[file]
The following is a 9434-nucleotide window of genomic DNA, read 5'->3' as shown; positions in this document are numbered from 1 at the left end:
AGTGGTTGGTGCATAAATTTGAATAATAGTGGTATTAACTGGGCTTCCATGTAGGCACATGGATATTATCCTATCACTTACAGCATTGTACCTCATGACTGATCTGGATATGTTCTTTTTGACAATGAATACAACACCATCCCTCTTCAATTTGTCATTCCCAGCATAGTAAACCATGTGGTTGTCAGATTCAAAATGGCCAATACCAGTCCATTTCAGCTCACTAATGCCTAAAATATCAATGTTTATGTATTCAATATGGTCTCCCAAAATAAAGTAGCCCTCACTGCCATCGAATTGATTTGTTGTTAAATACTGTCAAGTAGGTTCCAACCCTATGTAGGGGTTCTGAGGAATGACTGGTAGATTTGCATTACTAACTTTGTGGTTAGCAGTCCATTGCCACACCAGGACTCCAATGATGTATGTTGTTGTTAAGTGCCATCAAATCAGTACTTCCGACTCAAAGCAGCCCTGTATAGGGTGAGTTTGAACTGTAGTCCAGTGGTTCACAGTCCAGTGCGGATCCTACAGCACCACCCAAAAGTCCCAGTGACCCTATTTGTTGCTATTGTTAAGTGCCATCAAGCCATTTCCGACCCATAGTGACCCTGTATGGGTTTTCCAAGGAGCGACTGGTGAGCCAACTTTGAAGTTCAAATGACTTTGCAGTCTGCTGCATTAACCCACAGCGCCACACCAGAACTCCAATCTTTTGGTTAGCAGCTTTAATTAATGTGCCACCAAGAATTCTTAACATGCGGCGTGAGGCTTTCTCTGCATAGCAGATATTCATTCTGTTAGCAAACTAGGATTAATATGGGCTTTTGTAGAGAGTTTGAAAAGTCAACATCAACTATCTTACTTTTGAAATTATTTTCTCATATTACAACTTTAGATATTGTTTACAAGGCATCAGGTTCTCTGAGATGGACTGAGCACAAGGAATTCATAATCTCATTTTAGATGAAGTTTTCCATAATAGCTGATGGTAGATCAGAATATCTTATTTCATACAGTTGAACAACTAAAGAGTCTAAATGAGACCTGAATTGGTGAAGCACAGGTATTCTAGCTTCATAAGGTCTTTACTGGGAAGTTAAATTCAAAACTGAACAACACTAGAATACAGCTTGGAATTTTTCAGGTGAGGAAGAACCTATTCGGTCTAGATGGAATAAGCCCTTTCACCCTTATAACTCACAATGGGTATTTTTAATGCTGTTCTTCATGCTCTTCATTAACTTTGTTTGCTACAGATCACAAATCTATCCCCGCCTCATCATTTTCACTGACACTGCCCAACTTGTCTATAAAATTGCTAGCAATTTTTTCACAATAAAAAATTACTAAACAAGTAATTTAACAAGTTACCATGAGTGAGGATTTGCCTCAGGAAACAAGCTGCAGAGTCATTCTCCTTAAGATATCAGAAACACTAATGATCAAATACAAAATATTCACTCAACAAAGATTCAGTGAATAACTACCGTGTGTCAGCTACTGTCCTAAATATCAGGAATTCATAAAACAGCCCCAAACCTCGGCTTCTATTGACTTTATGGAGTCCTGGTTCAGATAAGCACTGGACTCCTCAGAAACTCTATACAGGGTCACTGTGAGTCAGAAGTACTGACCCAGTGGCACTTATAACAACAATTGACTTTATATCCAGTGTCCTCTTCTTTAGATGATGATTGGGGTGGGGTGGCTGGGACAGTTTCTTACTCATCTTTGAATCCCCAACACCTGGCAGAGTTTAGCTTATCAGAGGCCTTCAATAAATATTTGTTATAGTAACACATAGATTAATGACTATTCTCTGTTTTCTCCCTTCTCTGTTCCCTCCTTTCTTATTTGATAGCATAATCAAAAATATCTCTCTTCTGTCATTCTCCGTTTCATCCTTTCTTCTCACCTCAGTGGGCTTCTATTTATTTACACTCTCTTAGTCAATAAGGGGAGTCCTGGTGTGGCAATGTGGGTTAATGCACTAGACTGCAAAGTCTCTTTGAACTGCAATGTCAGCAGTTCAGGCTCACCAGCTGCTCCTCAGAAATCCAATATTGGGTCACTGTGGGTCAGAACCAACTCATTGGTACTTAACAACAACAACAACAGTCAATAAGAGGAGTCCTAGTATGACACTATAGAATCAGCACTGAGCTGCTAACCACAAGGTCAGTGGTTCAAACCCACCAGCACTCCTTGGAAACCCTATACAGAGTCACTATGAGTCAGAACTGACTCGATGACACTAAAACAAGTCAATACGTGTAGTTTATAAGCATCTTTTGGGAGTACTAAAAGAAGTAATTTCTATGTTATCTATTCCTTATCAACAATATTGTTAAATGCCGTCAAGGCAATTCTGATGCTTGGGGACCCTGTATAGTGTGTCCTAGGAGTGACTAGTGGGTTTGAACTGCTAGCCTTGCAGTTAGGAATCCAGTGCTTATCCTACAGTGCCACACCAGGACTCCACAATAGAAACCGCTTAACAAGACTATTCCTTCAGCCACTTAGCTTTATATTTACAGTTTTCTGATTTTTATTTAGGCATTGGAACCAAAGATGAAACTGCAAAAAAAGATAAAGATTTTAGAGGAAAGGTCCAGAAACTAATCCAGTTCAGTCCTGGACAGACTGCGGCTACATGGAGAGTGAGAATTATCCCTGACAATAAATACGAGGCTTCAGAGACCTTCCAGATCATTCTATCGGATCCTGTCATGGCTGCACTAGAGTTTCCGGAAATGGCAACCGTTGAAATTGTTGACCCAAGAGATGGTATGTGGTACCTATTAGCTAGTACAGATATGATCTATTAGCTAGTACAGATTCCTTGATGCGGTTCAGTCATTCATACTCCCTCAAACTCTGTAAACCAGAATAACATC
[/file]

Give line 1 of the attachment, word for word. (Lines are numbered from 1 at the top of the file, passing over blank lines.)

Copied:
The following is a 9434-nucleotide window of genomic DNA, read 5'->3' as shown; positions in this document are numbered from 1 at the left end: